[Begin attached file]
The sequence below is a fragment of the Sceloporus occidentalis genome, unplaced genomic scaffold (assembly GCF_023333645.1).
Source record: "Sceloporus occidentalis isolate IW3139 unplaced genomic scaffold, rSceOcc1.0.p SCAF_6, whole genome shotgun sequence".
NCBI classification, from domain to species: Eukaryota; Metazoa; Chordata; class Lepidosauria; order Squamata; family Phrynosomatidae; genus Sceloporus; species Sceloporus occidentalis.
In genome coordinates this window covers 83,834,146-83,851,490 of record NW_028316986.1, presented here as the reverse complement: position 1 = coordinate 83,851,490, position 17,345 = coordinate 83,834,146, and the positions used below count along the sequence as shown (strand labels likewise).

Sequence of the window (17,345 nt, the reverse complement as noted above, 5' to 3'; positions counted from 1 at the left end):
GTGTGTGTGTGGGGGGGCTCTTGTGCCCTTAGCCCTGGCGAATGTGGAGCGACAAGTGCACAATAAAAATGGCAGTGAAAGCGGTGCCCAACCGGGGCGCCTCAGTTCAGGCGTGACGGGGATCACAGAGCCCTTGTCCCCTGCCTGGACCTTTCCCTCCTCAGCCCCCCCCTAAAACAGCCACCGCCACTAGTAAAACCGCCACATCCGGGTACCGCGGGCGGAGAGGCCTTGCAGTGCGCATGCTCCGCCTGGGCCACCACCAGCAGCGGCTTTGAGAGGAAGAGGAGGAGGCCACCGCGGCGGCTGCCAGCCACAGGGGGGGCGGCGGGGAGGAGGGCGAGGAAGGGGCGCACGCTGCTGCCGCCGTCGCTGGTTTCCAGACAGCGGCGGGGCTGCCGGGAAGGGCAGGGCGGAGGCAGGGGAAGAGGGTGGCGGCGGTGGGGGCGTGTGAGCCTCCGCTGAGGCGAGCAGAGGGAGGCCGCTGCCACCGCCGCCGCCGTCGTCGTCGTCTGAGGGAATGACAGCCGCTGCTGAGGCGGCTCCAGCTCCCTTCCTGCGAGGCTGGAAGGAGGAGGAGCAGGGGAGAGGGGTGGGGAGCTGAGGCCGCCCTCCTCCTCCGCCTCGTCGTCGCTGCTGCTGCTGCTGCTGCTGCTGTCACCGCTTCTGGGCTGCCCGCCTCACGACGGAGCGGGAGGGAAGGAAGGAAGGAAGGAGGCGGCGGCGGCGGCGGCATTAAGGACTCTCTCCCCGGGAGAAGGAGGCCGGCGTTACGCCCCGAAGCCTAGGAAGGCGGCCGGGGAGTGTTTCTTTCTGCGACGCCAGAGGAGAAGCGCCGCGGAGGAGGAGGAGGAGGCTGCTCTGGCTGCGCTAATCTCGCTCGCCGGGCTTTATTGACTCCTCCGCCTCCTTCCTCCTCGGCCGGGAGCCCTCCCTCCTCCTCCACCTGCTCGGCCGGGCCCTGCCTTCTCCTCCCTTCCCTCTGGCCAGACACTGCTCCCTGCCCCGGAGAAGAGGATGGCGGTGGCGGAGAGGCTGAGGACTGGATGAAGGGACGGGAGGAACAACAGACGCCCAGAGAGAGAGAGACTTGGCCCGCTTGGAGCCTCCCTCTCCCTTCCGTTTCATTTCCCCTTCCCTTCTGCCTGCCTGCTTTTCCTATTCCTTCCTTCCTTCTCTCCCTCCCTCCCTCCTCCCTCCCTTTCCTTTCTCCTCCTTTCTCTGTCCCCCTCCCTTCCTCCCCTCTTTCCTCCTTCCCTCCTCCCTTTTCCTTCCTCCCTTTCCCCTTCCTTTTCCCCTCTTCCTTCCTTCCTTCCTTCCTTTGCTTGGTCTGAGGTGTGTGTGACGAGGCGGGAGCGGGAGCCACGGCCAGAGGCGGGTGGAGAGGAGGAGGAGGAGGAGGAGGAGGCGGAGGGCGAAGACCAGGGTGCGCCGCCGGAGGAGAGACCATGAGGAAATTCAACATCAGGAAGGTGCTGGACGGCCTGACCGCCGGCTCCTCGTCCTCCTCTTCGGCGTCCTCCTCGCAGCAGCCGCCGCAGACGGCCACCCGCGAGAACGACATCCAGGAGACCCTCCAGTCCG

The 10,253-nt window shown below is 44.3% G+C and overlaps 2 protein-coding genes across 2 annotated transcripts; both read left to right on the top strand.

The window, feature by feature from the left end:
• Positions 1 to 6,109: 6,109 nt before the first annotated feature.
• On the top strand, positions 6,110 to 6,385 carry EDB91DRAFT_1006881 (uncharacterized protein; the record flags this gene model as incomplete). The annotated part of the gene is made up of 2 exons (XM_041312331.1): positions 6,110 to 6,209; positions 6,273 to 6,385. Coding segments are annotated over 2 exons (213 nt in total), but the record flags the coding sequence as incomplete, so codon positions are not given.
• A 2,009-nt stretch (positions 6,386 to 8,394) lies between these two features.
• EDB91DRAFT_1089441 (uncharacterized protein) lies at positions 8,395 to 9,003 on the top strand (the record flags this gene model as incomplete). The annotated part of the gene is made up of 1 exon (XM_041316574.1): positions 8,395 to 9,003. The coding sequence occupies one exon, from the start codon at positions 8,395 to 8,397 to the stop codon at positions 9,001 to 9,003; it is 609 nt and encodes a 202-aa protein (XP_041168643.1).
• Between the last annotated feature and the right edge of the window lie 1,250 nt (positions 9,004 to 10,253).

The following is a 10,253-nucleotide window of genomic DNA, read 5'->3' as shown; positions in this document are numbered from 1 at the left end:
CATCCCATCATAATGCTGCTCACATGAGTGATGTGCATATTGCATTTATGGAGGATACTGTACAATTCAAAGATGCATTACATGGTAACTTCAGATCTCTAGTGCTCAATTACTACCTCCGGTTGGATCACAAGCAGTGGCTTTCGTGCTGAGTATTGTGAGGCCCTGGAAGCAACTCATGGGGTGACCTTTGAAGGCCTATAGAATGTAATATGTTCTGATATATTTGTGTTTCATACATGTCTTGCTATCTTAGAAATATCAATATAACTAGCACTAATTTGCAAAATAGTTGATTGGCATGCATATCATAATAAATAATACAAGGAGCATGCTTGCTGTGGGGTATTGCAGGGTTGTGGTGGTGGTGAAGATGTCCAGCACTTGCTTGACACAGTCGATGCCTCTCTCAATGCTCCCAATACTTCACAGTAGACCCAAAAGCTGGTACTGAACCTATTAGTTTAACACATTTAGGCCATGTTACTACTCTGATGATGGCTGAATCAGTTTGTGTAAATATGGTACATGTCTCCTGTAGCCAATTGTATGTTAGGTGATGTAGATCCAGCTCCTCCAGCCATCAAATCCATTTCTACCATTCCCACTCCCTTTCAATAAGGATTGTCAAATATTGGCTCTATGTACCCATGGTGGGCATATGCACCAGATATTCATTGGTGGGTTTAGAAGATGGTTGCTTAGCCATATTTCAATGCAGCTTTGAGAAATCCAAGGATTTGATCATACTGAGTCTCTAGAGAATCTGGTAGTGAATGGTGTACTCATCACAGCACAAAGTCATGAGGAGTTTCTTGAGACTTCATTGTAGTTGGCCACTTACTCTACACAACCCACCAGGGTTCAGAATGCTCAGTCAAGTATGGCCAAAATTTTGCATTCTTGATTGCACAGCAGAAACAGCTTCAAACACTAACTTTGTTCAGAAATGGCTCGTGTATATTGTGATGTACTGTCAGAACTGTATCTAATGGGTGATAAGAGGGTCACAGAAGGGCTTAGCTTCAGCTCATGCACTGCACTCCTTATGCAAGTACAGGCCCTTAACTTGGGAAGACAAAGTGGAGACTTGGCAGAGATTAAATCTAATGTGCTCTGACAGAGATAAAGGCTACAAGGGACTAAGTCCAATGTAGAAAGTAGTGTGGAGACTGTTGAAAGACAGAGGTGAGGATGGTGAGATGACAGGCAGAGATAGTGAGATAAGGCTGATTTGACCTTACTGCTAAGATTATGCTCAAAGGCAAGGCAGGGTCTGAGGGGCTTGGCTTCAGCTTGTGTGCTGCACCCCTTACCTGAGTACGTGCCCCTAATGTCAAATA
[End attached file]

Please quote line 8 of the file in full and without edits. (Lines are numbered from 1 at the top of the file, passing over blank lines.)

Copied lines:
The window, feature by feature from the left end: